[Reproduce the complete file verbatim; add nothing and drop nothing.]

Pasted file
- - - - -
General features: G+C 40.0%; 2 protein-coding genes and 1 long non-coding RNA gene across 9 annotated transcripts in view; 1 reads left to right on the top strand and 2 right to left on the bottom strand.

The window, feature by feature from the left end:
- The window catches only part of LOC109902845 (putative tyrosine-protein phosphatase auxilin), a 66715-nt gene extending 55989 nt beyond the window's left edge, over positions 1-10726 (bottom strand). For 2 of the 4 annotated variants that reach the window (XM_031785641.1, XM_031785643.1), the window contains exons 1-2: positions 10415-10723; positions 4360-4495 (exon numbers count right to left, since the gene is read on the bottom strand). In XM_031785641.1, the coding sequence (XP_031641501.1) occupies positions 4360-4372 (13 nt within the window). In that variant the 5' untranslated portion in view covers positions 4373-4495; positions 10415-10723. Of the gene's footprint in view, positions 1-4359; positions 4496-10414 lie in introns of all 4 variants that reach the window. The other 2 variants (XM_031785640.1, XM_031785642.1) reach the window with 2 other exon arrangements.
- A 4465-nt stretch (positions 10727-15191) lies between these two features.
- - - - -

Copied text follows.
General features: G+C 40.0%; 2 protein-coding genes and 1 long non-coding RNA gene across 9 annotated transcripts in view; 1 reads left to right on the top strand and 2 right to left on the bottom strand.

The window, feature by feature from the left end:
- The window catches only part of LOC109902845 (putative tyrosine-protein phosphatase auxilin), a 66715-nt gene extending 55989 nt beyond the window's left edge, over positions 1-10726 (bottom strand). For 2 of the 4 annotated variants that reach the window (XM_031785641.1, XM_031785643.1), the window contains exons 1-2: positions 10415-10723; positions 4360-4495 (exon numbers count right to left, since the gene is read on the bottom strand). In XM_031785641.1, the coding sequence (XP_031641501.1) occupies positions 4360-4372 (13 nt within the window). In that variant the 5' untranslated portion in view covers positions 4373-4495; positions 10415-10723. Of the gene's footprint in view, positions 1-4359; positions 4496-10414 lie in introns of all 4 variants that reach the window. The other 2 variants (XM_031785640.1, XM_031785642.1) reach the window with 2 other exon arrangements.
- A 4465-nt stretch (positions 10727-15191) lies between these two features.